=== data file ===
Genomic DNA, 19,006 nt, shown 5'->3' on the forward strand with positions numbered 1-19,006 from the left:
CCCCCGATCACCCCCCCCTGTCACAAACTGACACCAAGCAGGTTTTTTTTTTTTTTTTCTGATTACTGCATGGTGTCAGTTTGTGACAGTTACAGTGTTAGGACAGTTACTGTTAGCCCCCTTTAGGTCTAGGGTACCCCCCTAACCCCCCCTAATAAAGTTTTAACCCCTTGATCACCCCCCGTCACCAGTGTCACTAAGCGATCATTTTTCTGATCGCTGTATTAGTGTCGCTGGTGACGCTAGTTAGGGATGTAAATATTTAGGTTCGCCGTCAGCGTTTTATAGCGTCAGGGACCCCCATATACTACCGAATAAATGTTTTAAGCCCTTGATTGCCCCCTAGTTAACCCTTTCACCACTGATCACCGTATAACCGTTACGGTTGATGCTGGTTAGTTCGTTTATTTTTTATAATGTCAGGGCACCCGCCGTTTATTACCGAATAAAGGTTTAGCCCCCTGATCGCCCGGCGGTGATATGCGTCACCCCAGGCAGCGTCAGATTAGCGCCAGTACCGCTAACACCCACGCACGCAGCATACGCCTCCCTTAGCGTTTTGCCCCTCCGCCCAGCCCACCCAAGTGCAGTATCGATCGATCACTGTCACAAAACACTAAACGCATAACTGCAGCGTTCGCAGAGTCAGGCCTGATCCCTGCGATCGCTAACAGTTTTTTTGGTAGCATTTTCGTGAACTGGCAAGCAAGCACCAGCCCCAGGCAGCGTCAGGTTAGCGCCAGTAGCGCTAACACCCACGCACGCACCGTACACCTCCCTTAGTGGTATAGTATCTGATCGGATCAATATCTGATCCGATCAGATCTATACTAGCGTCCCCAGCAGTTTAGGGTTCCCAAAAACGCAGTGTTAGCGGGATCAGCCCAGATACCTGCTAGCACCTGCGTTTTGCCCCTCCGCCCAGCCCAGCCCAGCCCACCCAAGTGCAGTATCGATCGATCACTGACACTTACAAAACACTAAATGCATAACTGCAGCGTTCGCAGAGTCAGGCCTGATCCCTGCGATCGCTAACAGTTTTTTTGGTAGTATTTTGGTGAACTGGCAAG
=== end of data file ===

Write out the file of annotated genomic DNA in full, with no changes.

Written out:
Genomic DNA, 19,006 nt, shown 5'->3' on the forward strand with positions numbered 1-19,006 from the left:
CCCCCGATCACCCCCCCCTGTCACAAACTGACACCAAGCAGGTTTTTTTTTTTTTTTTCTGATTACTGCATGGTGTCAGTTTGTGACAGTTACAGTGTTAGGACAGTTACTGTTAGCCCCCTTTAGGTCTAGGGTACCCCCCTAACCCCCCCTAATAAAGTTTTAACCCCTTGATCACCCCCCGTCACCAGTGTCACTAAGCGATCATTTTTCTGATCGCTGTATTAGTGTCGCTGGTGACGCTAGTTAGGGATGTAAATATTTAGGTTCGCCGTCAGCGTTTTATAGCGTCAGGGACCCCCATATACTACCGAATAAATGTTTTAAGCCCTTGATTGCCCCCTAGTTAACCCTTTCACCACTGATCACCGTATAACCGTTACGGTTGATGCTGGTTAGTTCGTTTATTTTTTATAATGTCAGGGCACCCGCCGTTTATTACCGAATAAAGGTTTAGCCCCCTGATCGCCCGGCGGTGATATGCGTCACCCCAGGCAGCGTCAGATTAGCGCCAGTACCGCTAACACCCACGCACGCAGCATACGCCTCCCTTAGCGTTTTGCCCCTCCGCCCAGCCCACCCAAGTGCAGTATCGATCGATCACTGTCACAAAACACTAAACGCATAACTGCAGCGTTCGCAGAGTCAGGCCTGATCCCTGCGATCGCTAACAGTTTTTTTGGTAGCATTTTCGTGAACTGGCAAGCAAGCACCAGCCCCAGGCAGCGTCAGGTTAGCGCCAGTAGCGCTAACACCCACGCACGCACCGTACACCTCCCTTAGTGGTATAGTATCTGATCGGATCAATATCTGATCCGATCAGATCTATACTAGCGTCCCCAGCAGTTTAGGGTTCCCAAAAACGCAGTGTTAGCGGGATCAGCCCAGATACCTGCTAGCACCTGCGTTTTGCCCCTCCGCCCAGCCCAGCCCAGCCCACCCAAGTGCAGTATCGATCGATCACTGACACTTACAAAACACTAAATGCATAACTGCAGCGTTCGCAGAGTCAGGCCTGATCCCTGCGATCGCTAACAGTTTTTTTGGTAGTATTTTGGTGAACTGGCAAG